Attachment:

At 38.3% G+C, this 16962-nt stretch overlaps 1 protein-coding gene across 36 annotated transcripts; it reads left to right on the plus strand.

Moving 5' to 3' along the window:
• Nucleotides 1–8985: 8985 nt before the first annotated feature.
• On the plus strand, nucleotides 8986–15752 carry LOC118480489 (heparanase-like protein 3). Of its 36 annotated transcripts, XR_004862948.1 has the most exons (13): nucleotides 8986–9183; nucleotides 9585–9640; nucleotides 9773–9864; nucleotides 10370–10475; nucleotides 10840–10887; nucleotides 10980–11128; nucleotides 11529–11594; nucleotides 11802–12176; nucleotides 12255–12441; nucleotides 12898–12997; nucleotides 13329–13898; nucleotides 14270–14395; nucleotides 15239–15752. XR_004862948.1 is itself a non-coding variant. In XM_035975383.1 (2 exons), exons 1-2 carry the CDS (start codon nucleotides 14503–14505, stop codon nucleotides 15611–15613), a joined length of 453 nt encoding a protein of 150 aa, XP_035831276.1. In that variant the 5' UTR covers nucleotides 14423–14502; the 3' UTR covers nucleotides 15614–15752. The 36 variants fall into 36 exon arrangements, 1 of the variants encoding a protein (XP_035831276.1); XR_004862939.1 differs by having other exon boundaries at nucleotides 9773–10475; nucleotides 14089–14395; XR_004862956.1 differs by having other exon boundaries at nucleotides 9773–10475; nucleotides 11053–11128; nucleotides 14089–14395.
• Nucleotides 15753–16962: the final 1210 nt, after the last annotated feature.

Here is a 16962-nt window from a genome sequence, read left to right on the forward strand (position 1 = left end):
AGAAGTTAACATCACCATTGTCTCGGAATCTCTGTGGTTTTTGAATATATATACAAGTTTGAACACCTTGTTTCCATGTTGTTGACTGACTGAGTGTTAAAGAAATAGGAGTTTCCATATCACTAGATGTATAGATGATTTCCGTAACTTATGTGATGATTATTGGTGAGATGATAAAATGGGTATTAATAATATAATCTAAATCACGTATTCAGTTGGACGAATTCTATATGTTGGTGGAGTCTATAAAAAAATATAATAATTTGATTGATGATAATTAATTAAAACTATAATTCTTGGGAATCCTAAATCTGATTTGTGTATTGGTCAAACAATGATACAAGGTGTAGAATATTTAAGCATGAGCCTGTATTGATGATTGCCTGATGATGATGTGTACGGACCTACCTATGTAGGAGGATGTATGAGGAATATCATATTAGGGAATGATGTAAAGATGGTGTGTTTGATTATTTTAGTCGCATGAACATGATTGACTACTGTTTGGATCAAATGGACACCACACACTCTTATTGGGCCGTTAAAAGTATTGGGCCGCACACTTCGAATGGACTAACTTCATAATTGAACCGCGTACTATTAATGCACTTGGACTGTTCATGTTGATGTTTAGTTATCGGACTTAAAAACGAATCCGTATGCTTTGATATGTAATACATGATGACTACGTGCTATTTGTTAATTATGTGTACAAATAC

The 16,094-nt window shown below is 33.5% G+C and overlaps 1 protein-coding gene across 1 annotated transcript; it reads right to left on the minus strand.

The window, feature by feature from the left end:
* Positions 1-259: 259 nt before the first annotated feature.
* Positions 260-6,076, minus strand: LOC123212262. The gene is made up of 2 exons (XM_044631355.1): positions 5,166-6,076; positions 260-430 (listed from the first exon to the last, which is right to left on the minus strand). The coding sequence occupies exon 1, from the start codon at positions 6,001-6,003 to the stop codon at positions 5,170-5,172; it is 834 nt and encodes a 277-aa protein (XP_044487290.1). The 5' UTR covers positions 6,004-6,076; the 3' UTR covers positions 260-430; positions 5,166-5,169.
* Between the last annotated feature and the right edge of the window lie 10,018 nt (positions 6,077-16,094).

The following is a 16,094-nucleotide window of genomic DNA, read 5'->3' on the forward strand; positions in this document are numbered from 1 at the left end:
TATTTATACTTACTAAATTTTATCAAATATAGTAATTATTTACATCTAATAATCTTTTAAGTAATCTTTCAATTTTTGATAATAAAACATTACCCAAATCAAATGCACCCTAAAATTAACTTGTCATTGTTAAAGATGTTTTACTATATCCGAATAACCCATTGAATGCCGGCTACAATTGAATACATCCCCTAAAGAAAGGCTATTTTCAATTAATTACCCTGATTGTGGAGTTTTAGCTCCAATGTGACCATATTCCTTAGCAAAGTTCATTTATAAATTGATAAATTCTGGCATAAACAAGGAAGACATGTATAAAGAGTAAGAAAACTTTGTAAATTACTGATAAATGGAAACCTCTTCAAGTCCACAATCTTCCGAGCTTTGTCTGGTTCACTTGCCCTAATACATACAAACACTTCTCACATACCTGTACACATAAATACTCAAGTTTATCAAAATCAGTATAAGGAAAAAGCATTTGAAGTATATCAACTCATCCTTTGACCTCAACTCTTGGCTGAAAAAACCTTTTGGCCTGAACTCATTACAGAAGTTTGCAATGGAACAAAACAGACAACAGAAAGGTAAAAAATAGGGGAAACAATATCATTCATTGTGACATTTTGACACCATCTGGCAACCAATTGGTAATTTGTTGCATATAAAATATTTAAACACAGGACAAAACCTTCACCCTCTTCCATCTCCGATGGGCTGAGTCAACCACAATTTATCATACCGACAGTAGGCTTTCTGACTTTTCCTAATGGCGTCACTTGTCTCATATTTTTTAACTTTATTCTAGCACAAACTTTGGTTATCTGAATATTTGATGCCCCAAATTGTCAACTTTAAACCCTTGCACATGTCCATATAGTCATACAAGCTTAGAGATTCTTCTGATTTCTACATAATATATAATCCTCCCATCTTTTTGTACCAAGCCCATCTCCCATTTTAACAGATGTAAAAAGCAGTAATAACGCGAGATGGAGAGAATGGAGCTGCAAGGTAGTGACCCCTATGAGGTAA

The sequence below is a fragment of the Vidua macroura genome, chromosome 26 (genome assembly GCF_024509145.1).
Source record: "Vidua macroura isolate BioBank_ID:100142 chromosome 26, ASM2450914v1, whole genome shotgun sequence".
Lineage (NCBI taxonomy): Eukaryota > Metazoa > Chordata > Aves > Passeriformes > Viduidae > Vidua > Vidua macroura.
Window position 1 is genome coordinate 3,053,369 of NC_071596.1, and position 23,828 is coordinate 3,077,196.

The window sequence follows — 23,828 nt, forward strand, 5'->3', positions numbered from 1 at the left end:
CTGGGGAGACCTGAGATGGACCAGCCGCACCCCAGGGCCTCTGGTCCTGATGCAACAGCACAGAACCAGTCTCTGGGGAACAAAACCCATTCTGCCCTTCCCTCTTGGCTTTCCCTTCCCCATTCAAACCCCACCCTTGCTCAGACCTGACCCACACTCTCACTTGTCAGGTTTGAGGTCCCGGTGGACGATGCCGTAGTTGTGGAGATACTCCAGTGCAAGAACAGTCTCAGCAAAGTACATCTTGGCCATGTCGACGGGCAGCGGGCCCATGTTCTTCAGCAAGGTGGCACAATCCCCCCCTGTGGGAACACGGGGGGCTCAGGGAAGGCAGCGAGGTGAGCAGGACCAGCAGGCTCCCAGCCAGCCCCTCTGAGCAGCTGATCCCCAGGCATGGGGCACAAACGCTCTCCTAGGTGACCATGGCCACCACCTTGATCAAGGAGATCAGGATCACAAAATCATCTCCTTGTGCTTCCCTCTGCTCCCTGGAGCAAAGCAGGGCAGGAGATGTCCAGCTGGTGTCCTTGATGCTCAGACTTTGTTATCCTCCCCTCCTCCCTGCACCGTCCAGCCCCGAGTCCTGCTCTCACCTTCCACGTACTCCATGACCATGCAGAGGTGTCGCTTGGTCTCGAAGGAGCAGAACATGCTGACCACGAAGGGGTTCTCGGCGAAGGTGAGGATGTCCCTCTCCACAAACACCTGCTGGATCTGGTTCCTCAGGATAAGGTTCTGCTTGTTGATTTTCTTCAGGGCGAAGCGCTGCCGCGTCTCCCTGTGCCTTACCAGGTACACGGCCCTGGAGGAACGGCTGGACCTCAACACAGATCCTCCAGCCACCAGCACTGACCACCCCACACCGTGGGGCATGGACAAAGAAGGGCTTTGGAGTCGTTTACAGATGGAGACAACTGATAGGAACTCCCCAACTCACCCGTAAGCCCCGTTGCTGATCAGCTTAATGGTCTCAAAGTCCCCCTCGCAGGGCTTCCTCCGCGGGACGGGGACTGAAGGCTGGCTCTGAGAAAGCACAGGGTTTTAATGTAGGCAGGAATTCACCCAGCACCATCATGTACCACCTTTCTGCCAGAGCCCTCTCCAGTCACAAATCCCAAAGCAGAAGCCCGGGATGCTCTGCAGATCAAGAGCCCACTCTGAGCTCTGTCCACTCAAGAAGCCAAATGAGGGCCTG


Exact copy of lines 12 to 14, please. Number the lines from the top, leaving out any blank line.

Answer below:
* Between the last annotated feature and the right edge of the window lie 10,018 nt (positions 6,077-16,094).

The following is a 16,094-nucleotide window of genomic DNA, read 5'->3' on the forward strand; positions in this document are numbered from 1 at the left end:
TATTTATACTTACTAAATTTTATCAAATATAGTAATTATTTACATCTAATAATCTTTTAAGTAATCTTTCAATTTTTGATAATAAAACATTACCCAAATCAAATGCACCCTAAAATTAACTTGTCATTGTTAAAGATGTTTTACTATATCCGAATAACCCATTGAATGCCGGCTACAATTGAATACATCCCCTAAAGAAAGGCTATTTTCAATTAATTACCCTGATTGTGGAGTTTTAGCTCCAATGTGACCATATTCCTTAGCAAAGTTCATTTATAAATTGATAAATTCTGGCATAAACAAGGAAGACATGTATAAAGAGTAAGAAAACTTTGTAAATTACTGATAAATGGAAACCTCTTCAAGTCCACAATCTTCCGAGCTTTGTCTGGTTCACTTGCCCTAATACATACAAACACTTCTCACATACCTGTACACATAAATACTCAAGTTTATCAAAATCAGTATAAGGAAAAAGCATTTGAAGTATATCAACTCATCCTTTGACCTCAACTCTTGGCTGAAAAAACCTTTTGGCCTGAACTCATTACAGAAGTTTGCAATGGAACAAAACAGACAACAGAAAGGTAAAAAATAGGGGAAACAATATCATTCATTGTGACATTTTGACACCATCTGGCAACCAATTGGTAATTTGTTGCATATAAAATATTTAAACACAGGACAAAACCTTCACCCTCTTCCATCTCCGATGGGCTGAGTCAACCACAATTTATCATACCGACAGTAGGCTTTCTGACTTTTCCTAATGGCGTCACTTGTCTCATATTTTTTAACTTTATTCTAGCACAAACTTTGGTTATCTGAATATTTGATGCCCCAAATTGTCAACTTTAAACCCTTGCACATGTCCATATAGTCATACAAGCTTAGAGATTCTTCTGATTTCTACATAATATATAATCCTCCCATCTTTTTGTACCAAGCCCATCTCCCATTTTAACAGATGTAAAAAGCAGTAATAACGCGAGATGGAGAGAATGGAGCTGCAAGGTAGTGACCCCTATGAGGTAA